CNY - How to Lo Hei Yu Sheng 捞起魚生

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Happy Lunar New Year and Happy Birthday to all Chinese readers!

Today (1 Feb 09) is the 7th day of the Lunar New Year and is known as Renri (人日, literally Human Day). It is usually on this day, that the tossing of the prosperity salad (Lo-Hei Yu Sheng 捞起魚生) is particularly significant (especially for the Cantonese).

Yu Sheng Tossing @ Shermay's

It is in the spirit of CNY that I am rehashing parts of an entry that I posted last year.

I find the prepping of the salad at any major Chinese restaurant particularly fascinating. Why? It's because they have an auspicious Chinese saying to recite at almost every step of the way. It became a challenge over the past few years for me to learn how to say the "auspicious sayings" at family gatherings. As my parents & brothers can't speak Mandarin to save their lives, I have been designated the "Chinese Scholar" though my command of the language is at best, mediocre. Friends of mine reading this entry must have fallen off their chairs but not before typing "ROTFLMAO". I suppose the only explanation for this is "In the land of the blind, the one-eyed man is king." :PHere's some information that I found while researching on Yusheng 魚生 (with minor changes). ------------------------------------History of Renri (from Wikipedia):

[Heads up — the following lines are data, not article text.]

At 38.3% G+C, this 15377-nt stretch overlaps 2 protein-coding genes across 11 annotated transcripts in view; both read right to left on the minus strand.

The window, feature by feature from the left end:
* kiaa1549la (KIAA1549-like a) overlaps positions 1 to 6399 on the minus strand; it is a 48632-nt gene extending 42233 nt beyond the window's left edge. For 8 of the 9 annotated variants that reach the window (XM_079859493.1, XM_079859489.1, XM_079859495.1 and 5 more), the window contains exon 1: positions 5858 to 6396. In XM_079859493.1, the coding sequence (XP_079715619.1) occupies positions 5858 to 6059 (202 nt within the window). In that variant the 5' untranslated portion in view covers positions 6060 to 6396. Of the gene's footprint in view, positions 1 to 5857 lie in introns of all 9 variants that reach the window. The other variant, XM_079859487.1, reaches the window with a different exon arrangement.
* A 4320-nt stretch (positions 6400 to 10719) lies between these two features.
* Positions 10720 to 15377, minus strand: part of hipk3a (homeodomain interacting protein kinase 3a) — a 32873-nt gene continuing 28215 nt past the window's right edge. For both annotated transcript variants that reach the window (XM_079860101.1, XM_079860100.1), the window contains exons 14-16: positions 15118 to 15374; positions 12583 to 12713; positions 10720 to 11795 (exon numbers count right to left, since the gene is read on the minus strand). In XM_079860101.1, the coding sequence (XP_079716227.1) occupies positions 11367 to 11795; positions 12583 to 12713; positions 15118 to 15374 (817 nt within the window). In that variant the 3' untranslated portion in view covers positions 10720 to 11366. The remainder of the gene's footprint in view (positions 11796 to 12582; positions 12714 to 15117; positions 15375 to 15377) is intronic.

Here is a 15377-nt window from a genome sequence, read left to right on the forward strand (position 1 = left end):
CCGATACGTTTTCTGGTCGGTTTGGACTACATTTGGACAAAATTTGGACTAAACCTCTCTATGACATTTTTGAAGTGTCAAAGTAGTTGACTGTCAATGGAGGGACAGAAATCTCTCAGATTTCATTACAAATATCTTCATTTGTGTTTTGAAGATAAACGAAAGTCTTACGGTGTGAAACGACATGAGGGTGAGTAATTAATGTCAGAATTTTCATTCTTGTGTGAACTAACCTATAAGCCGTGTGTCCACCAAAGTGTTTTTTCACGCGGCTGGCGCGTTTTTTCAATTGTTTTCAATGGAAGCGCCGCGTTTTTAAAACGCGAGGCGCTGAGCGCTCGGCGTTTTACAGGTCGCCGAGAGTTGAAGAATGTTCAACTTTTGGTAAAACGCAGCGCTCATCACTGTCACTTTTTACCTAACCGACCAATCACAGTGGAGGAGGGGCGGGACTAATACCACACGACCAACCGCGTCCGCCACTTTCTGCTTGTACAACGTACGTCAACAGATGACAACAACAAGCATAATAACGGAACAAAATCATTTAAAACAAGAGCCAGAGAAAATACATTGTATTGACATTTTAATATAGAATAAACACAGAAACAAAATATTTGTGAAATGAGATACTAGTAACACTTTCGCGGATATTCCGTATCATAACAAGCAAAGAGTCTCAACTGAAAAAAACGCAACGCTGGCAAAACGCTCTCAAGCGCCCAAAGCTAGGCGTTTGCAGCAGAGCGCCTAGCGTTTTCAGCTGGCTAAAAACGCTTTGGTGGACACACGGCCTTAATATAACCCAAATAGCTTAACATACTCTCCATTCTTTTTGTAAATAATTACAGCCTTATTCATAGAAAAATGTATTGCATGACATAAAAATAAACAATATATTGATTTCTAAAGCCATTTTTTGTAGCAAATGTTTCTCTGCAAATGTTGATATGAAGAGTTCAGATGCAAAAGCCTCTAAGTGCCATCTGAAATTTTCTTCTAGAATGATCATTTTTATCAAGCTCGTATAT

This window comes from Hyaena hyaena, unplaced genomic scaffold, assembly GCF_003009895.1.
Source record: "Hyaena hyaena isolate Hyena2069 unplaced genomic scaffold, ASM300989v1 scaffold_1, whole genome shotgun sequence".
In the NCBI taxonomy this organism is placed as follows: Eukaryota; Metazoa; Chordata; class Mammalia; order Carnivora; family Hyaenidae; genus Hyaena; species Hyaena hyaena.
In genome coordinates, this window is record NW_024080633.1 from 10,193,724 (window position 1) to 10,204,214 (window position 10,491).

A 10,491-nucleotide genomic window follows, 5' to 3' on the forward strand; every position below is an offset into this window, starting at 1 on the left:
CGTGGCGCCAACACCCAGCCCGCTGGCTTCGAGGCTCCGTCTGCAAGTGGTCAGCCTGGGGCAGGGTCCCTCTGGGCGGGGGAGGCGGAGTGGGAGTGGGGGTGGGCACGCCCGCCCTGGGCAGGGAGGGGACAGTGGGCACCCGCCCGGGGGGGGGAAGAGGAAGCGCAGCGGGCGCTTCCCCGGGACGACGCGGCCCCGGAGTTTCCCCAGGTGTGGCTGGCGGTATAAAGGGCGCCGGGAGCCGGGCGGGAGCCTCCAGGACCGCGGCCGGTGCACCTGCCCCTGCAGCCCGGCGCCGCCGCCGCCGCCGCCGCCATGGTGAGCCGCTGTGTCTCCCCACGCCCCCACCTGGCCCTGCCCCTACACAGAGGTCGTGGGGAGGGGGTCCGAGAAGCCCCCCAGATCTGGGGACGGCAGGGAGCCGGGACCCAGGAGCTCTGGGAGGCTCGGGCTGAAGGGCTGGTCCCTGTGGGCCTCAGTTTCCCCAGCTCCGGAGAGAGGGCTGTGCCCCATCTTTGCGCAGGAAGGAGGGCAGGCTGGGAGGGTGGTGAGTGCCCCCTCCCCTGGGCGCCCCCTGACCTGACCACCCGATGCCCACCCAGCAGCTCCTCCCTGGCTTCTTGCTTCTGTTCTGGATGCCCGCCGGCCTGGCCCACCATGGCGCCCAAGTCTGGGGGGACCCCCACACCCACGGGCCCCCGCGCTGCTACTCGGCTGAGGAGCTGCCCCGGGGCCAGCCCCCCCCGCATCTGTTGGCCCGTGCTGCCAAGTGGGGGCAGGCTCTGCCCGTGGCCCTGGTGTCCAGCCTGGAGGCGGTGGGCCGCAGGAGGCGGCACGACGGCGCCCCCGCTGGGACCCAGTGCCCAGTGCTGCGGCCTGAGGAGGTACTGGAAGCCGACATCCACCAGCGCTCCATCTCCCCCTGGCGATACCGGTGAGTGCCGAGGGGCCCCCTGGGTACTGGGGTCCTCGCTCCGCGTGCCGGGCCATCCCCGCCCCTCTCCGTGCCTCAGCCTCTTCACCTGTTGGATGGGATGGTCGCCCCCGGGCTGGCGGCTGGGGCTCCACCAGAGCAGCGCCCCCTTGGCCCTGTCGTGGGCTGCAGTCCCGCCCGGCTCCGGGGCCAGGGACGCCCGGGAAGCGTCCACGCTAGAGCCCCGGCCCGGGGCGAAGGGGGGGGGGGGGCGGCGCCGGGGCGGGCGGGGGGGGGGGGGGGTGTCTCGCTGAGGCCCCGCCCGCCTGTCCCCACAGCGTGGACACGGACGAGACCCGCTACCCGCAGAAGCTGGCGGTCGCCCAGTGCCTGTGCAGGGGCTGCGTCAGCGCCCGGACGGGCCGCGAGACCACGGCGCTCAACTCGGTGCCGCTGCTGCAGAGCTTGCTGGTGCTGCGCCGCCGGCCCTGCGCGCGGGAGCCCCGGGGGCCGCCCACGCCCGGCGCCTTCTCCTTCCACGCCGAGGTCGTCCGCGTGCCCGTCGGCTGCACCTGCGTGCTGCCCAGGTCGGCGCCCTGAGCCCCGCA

Renri (人日, literally Human Day) refers specially to the 7th day of zhengyue(正月, the first month in the Chinese calendar). According to Chinese customs, renri was the day of creation of human beings. It is celebrated not only in China, but also other regions influenced by Chinese culture. In Chinese myths, nüwa (女媧) is the godness who created the world. She created the animals on different days, and human beings on the seventh day after the creation of the world.

History of Yusheng (from Wikipedia):

Fishermen along the coast of Guangzhou traditionally celebrated Renri, the seventh day of the Chinese New Year, by feasting on their catches. In Malaya's colonial past, migrants imported this tradition; porridge stalls sold a raw fish dish which is believed to have originated in Jiangmen, Guangdong province that consisted of fish, turnip and carrot strips, which was served with condiments of oil, vinegar and sugar that were mixed in by customers.

Modern-Day Yusheng (from NLB's Infopedia):

Today's colourful version of Yusheng and the practice of eating it on the seventh day of Chinese New Year appears to be unique to Malaysia and Singapore. Four local chefs are credited for developing Yusheng as we know it today. They named the dish "Lucky Raw Fish" and popularised it as a New Year delicacy. The chefs are Lau Yeok Pui and Tham Yui Kai, master chefs at Lai Wah Restaurant along Jalan Besar, and their good friends Sin Leong and Hooi Kok Wai. They had previously been colleagues at the Cathay Restaurant at Cathay Building.

Ingredients